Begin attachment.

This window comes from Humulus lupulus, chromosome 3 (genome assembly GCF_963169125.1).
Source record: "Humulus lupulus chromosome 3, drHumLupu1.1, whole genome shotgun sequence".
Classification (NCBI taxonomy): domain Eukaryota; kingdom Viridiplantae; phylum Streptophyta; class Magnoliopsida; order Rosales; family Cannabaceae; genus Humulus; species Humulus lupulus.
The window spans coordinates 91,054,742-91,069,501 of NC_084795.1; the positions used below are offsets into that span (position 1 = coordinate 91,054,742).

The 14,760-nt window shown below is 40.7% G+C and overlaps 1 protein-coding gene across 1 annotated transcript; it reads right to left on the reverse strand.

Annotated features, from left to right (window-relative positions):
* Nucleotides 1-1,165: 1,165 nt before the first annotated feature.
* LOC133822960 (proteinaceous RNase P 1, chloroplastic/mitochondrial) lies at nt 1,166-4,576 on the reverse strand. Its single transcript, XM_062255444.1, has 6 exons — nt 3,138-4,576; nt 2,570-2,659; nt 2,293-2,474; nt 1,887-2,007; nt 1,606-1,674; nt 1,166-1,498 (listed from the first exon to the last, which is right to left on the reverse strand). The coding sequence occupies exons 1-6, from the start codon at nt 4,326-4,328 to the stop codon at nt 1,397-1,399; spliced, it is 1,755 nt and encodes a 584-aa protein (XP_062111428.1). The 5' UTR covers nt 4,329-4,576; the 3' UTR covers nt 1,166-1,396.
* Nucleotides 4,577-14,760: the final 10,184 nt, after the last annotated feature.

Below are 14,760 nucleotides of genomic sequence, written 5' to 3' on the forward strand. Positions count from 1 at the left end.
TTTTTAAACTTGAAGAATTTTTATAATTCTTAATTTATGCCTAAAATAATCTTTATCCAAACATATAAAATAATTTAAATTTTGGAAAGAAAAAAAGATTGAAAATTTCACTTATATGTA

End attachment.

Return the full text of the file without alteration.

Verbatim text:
This window comes from Humulus lupulus, chromosome 3 (genome assembly GCF_963169125.1).
Source record: "Humulus lupulus chromosome 3, drHumLupu1.1, whole genome shotgun sequence".
Classification (NCBI taxonomy): domain Eukaryota; kingdom Viridiplantae; phylum Streptophyta; class Magnoliopsida; order Rosales; family Cannabaceae; genus Humulus; species Humulus lupulus.
The window spans coordinates 91,054,742-91,069,501 of NC_084795.1; the positions used below are offsets into that span (position 1 = coordinate 91,054,742).

The 14,760-nt window shown below is 40.7% G+C and overlaps 1 protein-coding gene across 1 annotated transcript; it reads right to left on the reverse strand.

Annotated features, from left to right (window-relative positions):
* Nucleotides 1-1,165: 1,165 nt before the first annotated feature.
* LOC133822960 (proteinaceous RNase P 1, chloroplastic/mitochondrial) lies at nt 1,166-4,576 on the reverse strand. Its single transcript, XM_062255444.1, has 6 exons — nt 3,138-4,576; nt 2,570-2,659; nt 2,293-2,474; nt 1,887-2,007; nt 1,606-1,674; nt 1,166-1,498 (listed from the first exon to the last, which is right to left on the reverse strand). The coding sequence occupies exons 1-6, from the start codon at nt 4,326-4,328 to the stop codon at nt 1,397-1,399; spliced, it is 1,755 nt and encodes a 584-aa protein (XP_062111428.1). The 5' UTR covers nt 4,329-4,576; the 3' UTR covers nt 1,166-1,396.
* Nucleotides 4,577-14,760: the final 10,184 nt, after the last annotated feature.

Below are 14,760 nucleotides of genomic sequence, written 5' to 3' on the forward strand. Positions count from 1 at the left end.
TTTTTAAACTTGAAGAATTTTTATAATTCTTAATTTATGCCTAAAATAATCTTTATCCAAACATATAAAATAATTTAAATTTTGGAAAGAAAAAAAGATTGAAAATTTCACTTATATGTA